Va. alarm account tax scheme is DOA; Stimulus package not so stimulating for security

Thursday, February 12, 2009
WASHINGTON--There were legislative advances in Virginia and setbacks on the federal level for the security industry this week. In Virginia, a move to tax alarm industry accounts appears to be dead for 2009. The news was not so good on the federal level, where Congressional conference committees--which are working out the differences between the House and Senate versions of the Obama stimulus package--have eliminated components of the bill that would have helped stimulate the security industry.
In Virginia, the Senate on Feb. 9 passed a bill that would tax alarm companies $2.50 per month, per account. The tax would apply to all companies who do business in Virginia and the funds would be used for that state's Line of Duty Health Benefits Trust Fund. However, the bill is "completely dead in the House," according to John Kochensparger, president of the VBFAA, and therefore is highly unlikely to go any further this year.
Still, Kochensparger is "keeping a close eye to make sure there's no chicanery" in the form of legislative maneuvering in House committees in the next couple weeks. The Virginia Assemby is set to adjourn for the year on March 1.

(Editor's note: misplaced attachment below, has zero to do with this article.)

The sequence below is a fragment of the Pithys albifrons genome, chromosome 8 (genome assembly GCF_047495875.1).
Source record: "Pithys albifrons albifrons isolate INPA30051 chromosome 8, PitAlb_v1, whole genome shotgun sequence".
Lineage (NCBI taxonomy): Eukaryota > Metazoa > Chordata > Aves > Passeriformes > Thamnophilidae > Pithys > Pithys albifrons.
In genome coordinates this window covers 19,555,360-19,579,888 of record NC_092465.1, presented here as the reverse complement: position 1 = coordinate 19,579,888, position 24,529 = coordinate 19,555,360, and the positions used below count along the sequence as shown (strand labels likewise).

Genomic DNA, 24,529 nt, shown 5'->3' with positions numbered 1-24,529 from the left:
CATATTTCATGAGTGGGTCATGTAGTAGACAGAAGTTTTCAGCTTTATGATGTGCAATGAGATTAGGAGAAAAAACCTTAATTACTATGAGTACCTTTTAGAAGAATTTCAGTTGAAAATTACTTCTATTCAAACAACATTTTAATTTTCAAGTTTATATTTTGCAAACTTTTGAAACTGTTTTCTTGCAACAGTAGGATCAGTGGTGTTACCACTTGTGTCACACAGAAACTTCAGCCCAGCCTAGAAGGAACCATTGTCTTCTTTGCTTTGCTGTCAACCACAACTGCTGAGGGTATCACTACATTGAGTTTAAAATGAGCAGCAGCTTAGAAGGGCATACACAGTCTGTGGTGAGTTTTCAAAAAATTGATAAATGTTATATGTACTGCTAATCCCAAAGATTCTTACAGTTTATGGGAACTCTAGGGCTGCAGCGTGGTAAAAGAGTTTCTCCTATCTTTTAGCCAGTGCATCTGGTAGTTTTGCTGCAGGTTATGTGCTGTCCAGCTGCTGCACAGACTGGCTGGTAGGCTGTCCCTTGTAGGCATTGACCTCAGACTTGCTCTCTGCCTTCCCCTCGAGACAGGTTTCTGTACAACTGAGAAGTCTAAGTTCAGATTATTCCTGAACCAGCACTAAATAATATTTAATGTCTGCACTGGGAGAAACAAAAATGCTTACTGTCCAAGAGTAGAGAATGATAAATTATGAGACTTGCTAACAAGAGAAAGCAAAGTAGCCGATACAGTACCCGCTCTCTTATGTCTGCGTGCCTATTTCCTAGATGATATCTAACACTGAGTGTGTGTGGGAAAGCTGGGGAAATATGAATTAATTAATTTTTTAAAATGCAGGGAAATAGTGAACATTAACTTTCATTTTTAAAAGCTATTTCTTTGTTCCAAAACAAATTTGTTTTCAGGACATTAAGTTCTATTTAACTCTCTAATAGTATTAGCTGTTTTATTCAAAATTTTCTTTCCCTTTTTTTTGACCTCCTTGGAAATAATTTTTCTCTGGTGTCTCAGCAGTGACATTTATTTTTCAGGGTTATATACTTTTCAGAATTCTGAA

The VBFAA had fully expected the Senate to pass the bill, as it did this week, yet Kochensparger said the alarm industry's efforts were having an impact. "We are delighted that we had more senators vote against the package this year," he said. The bill has passed the Senate three years in a row. Last year one senator voted against it. This year, 11 senators opposed the bill. 
In the U.S. Congress, reports from the Conference Committees show that the final version of the stimulus package will not include language supported by the Obama administration and the Security Industry Association that would include "built-in security as a priority or authorized use of stimulus package funds," said Don Erickson, SIA's legislative director.
"We are very disappointed they did not include [special authorization] for built-in security in the bill ... since the primary purpose of the bill was to stimulate the economy [and this language] would have enabled state and local governments [to quickly justify the use of funds for the installation of physical security]," he said.
This does not mean that it will be impossible for state and local governments to use stimulus funds for physical security initiatives, Erickson explained. It just means the process will be more cumbersome and time consuming. 
SIA is not giving up on the "built-in security initiative." It will be pushing this again, Erickson said, once the FY 2010 budget process begins.
Erickson is also disappointed that $14 billion for school construction and modernization, which under the Obama plan could have been used for security purposes, was cut. He noted that the conference report currently has a new $53.6 billion State Fiscal Stabilization Fund, part of which could be used for a variety of purposes including school modernizations. SIA is taking a look to determine how the funds may be used, he said.
The House vote on the final version of the stimulus package, scheduled to take place today, has been postponed.